Suspense begins in Roskolnikov’s thoughts
There are times where we find ourselves living in suspense, feeling insecure about what possibly can occur next. So many things that surround us, at times, foreshadow what may happen next. When this happens, we crave to know what is the next event that will arrive. In the book of Crime and Punishment, there are many parts in which the story becomes suspenseful. Well, how does Dostoyevsky achieve and sustain the suspense in his novel?
It all starts right when we find out that Roskolnikov creates feelings of hatred towards Alyona Ivanovna, and creates some sort of plan to kill her. Even though in his thoughts laid the plan, he wasn't completely convinced by his own being in actually completing with a crime. But once he was at the bar, where he overheard a conversation about Ivanovna and how she were better off dead, he decided that it was best that he were to do their request. This is before the suspense comes into play.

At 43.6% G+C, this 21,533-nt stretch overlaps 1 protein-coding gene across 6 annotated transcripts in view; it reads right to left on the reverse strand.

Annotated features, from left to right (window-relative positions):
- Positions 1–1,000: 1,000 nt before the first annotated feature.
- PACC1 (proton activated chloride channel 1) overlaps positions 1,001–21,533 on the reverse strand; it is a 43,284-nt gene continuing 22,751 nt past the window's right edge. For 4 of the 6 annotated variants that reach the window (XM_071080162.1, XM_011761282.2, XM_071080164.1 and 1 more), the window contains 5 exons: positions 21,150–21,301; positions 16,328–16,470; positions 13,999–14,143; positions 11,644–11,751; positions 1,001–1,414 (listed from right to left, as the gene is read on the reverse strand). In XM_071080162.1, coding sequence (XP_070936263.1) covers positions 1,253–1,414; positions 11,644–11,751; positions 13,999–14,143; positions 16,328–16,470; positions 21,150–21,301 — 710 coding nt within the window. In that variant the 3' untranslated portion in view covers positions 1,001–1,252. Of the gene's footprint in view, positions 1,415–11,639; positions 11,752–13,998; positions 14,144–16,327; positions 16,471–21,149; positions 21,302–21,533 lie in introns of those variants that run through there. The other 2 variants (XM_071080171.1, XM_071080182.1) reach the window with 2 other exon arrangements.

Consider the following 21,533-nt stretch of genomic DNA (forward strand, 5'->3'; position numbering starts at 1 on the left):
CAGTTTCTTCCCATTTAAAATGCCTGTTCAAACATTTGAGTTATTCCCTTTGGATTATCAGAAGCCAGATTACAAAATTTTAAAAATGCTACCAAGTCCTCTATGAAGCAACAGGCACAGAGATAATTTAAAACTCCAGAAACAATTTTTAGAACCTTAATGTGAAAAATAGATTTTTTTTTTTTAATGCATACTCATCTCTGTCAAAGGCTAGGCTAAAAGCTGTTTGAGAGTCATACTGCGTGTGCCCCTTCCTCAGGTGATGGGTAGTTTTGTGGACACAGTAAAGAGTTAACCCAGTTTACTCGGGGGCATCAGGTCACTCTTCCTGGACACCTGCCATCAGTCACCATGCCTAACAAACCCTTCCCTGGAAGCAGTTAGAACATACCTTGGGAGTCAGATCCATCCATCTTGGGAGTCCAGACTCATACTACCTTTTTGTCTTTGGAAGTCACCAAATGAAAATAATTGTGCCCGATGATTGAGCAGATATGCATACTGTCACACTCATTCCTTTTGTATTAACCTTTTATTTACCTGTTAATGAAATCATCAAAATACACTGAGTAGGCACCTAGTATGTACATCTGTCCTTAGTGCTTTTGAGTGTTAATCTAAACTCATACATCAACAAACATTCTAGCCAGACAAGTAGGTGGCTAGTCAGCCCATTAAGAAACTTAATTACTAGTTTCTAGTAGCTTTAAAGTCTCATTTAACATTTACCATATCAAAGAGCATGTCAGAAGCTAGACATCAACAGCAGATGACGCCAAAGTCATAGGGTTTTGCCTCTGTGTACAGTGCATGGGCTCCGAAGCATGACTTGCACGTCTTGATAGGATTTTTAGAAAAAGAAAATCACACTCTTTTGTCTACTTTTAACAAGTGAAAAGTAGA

Overhearing the conversations about Alyona Ivanovna persuaded Rokolnikov that it was his destiny to murder her. The more he thought about it, the more he liked the idea. This is where we can see a bit of suspense growing, because as a reader, what can we expect from a man who has never committed a crime such as killing? While Roskolnikov was a bit insecure about his decision in doing murder, he planned to use an ax to murder Alyona Ivanovna. He got his ax, and went his way to her door, waiting the moment where he can take action. It's possible to imagine that in this moment, Roskolnikov probably tensed up in his body, possibly shook out of being nervous, and sweated heavily because he was going to do something he has never done before. The thoughts that lurked in his head of killing another person seemed right to him, because supposedly it was his "destiny", but somewhere deep inside of him, he knew the act of murder brought consequences. This is where suspense begins to grow....
Cited: Dostoyevsky, Fyodor. Crime and Punishment
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